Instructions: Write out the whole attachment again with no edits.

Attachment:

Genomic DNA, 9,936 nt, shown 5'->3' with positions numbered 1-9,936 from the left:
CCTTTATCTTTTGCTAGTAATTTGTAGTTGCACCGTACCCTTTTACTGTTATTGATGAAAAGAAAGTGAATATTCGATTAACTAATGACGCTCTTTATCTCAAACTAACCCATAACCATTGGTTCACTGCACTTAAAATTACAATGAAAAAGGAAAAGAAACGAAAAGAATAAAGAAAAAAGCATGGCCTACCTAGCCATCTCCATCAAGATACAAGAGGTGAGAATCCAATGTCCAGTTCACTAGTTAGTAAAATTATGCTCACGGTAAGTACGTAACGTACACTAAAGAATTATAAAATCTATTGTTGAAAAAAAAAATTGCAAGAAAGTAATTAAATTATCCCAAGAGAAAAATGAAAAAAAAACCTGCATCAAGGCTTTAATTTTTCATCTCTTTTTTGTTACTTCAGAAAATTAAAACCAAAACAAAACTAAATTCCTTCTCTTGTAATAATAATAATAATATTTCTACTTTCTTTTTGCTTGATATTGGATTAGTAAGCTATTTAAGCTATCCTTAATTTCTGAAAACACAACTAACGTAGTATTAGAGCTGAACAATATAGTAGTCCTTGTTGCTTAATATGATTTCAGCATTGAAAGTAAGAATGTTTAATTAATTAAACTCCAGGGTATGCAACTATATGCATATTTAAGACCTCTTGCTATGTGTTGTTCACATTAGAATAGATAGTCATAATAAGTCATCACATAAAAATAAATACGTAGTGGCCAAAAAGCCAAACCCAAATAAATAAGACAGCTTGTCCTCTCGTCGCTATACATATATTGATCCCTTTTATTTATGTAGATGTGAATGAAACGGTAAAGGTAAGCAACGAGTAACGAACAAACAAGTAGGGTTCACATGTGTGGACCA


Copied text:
Genomic DNA, 9,936 nt, shown 5'->3' with positions numbered 1-9,936 from the left:
CCTTTATCTTTTGCTAGTAATTTGTAGTTGCACCGTACCCTTTTACTGTTATTGATGAAAAGAAAGTGAATATTCGATTAACTAATGACGCTCTTTATCTCAAACTAACCCATAACCATTGGTTCACTGCACTTAAAATTACAATGAAAAAGGAAAAGAAACGAAAAGAATAAAGAAAAAAGCATGGCCTACCTAGCCATCTCCATCAAGATACAAGAGGTGAGAATCCAATGTCCAGTTCACTAGTTAGTAAAATTATGCTCACGGTAAGTACGTAACGTACACTAAAGAATTATAAAATCTATTGTTGAAAAAAAAAATTGCAAGAAAGTAATTAAATTATCCCAAGAGAAAAATGAAAAAAAAACCTGCATCAAGGCTTTAATTTTTCATCTCTTTTTTGTTACTTCAGAAAATTAAAACCAAAACAAAACTAAATTCCTTCTCTTGTAATAATAATAATAATATTTCTACTTTCTTTTTGCTTGATATTGGATTAGTAAGCTATTTAAGCTATCCTTAATTTCTGAAAACACAACTAACGTAGTATTAGAGCTGAACAATATAGTAGTCCTTGTTGCTTAATATGATTTCAGCATTGAAAGTAAGAATGTTTAATTAATTAAACTCCAGGGTATGCAACTATATGCATATTTAAGACCTCTTGCTATGTGTTGTTCACATTAGAATAGATAGTCATAATAAGTCATCACATAAAAATAAATACGTAGTGGCCAAAAAGCCAAACCCAAATAAATAAGACAGCTTGTCCTCTCGTCGCTATACATATATTGATCCCTTTTATTTATGTAGATGTGAATGAAACGGTAAAGGTAAGCAACGAGTAACGAACAAACAAGTAGGGTTCACATGTGTGGACCA